In a democratic society, majority power is embodied in the basic rule that the majority vote wins. The voting result means that the people have spoken, so to speak. This rule is just a convenience to make democracy works because there is no other rule simpler than that. We seldom ask the complicated questions like: How many registered voters have voted? How many are qualified to vote? How were the voters persuaded to vote the way they did? Are there any obscure rules as to how the votes are counted and distributed?
Since no system is perfect, the majority vote in a democracy does not guarantee that the common interest of the majority will be respected after an election. The problem is that so many special interest groups are constantly corrupting the system, especially when the rich and powerful in the minority are welcomed to vote with their money and clout behind closed doors.
What is the use of democracy if corruption is unavoidable? Provided that corruption does not get out of hand, an imperfect democracy is better than none at all. At least the special interests have to try harder to woo the majority. Despite its shortcomings, democracy has been gradually replacing the oppressive absolute monarchy, dictatorship, or authoritarian regime in many countries around the world.
On the surface, the majority appears gaining the upper hand due to its size. This is seldom true. When a group gets bigger, it begins to lose focus on its common goals due to so many personal interests represented among its members. At one extreme, the group becomes an unruly crowd. It will follow the first person who throws a stone or burns a car in the street. At the other extreme, the majority becomes apathetic, disorganized and directionless. The term silent majority implies that this disinterested or confused group may be swayed or mobilized by whatever method available, including advertising, propaganda, inspiration, demagoguery, misinformation, or even outright deception. This shows that while a person can think with reason, a large group cannot and behaves in a haphazard way.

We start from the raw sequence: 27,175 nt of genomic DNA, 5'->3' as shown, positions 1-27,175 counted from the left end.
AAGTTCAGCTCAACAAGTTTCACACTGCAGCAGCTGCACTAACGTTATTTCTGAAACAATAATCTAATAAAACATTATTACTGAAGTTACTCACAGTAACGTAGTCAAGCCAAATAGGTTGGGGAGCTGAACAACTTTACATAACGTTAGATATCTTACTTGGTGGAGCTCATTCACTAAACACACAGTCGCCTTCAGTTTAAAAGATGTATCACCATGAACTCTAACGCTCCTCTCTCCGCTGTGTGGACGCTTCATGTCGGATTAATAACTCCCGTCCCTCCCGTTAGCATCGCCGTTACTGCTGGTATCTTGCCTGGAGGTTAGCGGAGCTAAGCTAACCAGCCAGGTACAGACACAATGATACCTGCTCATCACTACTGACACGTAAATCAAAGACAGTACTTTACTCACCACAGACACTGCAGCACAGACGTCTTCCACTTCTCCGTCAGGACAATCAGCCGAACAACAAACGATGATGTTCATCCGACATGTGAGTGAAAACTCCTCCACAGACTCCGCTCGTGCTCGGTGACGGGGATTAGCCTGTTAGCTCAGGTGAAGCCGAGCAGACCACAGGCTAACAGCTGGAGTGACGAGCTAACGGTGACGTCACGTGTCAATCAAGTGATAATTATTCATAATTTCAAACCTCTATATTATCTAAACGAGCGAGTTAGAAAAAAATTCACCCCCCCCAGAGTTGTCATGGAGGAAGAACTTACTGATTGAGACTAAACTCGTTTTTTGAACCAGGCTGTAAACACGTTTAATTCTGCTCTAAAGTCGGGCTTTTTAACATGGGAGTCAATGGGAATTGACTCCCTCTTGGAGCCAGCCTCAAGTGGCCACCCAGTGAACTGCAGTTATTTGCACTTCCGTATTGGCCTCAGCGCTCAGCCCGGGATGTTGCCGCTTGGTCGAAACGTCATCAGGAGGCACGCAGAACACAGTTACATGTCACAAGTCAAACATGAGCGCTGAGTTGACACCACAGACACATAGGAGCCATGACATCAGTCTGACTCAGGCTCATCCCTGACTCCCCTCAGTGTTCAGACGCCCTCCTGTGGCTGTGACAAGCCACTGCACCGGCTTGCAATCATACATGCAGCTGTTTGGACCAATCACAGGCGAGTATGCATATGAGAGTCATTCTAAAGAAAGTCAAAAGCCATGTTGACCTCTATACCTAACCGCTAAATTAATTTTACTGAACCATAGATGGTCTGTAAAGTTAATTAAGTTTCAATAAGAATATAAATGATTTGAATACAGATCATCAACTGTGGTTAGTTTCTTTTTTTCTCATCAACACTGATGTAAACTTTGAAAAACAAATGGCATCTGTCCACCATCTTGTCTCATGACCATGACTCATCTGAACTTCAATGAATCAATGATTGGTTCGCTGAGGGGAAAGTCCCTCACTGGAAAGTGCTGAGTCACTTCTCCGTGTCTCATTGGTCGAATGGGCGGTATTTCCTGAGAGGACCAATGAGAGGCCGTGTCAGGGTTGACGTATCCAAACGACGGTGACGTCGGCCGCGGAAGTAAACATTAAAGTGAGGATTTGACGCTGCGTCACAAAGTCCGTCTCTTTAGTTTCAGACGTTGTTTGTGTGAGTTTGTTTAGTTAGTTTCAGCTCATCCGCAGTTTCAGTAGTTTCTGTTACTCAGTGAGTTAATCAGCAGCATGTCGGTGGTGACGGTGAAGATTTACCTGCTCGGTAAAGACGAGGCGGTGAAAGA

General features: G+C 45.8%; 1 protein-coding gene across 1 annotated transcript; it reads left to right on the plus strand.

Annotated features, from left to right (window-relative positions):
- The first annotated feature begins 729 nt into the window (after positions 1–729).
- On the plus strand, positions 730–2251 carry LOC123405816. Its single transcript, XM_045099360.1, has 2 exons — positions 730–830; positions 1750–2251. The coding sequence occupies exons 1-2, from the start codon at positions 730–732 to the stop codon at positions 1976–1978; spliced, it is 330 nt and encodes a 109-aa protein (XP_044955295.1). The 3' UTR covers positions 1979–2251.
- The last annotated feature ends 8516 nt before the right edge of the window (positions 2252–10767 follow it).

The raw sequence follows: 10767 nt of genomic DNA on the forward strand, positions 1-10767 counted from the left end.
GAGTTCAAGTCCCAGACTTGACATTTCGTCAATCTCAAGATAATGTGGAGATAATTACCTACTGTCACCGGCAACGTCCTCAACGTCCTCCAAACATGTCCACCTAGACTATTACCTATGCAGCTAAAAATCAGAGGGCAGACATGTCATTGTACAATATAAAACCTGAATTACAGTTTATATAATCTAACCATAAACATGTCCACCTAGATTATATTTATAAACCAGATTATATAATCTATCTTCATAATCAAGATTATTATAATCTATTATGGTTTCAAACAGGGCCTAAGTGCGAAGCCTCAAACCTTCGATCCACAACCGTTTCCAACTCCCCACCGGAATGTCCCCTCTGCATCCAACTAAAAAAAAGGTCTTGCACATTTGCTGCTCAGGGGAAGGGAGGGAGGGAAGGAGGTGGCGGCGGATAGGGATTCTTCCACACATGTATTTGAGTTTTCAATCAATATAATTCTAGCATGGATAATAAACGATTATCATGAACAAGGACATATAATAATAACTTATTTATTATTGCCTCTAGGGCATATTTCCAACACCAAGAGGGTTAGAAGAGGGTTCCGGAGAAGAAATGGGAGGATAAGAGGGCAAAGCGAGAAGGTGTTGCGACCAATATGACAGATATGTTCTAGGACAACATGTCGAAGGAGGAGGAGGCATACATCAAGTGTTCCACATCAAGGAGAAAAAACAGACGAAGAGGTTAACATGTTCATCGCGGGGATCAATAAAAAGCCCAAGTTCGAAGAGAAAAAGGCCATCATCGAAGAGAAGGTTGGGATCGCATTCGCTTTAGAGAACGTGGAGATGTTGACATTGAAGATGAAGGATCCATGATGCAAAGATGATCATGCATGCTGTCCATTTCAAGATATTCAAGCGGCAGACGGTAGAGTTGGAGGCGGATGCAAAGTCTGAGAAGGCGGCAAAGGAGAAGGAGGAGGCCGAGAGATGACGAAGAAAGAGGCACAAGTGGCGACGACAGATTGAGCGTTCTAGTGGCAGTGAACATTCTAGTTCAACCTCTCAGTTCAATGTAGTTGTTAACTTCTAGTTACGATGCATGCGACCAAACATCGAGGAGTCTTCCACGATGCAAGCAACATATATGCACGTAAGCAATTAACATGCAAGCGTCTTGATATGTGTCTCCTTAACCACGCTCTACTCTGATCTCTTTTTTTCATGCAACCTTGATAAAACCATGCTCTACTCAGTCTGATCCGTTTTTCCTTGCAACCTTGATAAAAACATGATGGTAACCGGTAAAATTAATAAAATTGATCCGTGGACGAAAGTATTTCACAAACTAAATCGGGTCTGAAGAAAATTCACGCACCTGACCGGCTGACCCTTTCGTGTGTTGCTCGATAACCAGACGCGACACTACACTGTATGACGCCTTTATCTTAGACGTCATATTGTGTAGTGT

In some cases, the successful mobilization of the majority has resulted in monumental changes in society as illustrated by the following:
*The Arab Spring of 2011 where social media is used for mobilization.
*Mahatma Gandhi led his people to terminate British colonial rule in India.
*Martin Luther King, Jr. led the Civil Rights movement in the US.
*Nelson Mandela led the black majority to defeat Apartheid in South Africa.
*Mao and the Chinese Communist Party mobilized the peasants to bring about a communist revolution.
In all of the above cases, the power of the majority is realized through a combination of leadership, organization, a clear common purpose, and an awareness of the crisis facing the majority. If any one of these requirements is missing, the majority will remain silent, confused, and directionless waiting to be exploited by the minority for a long time to come.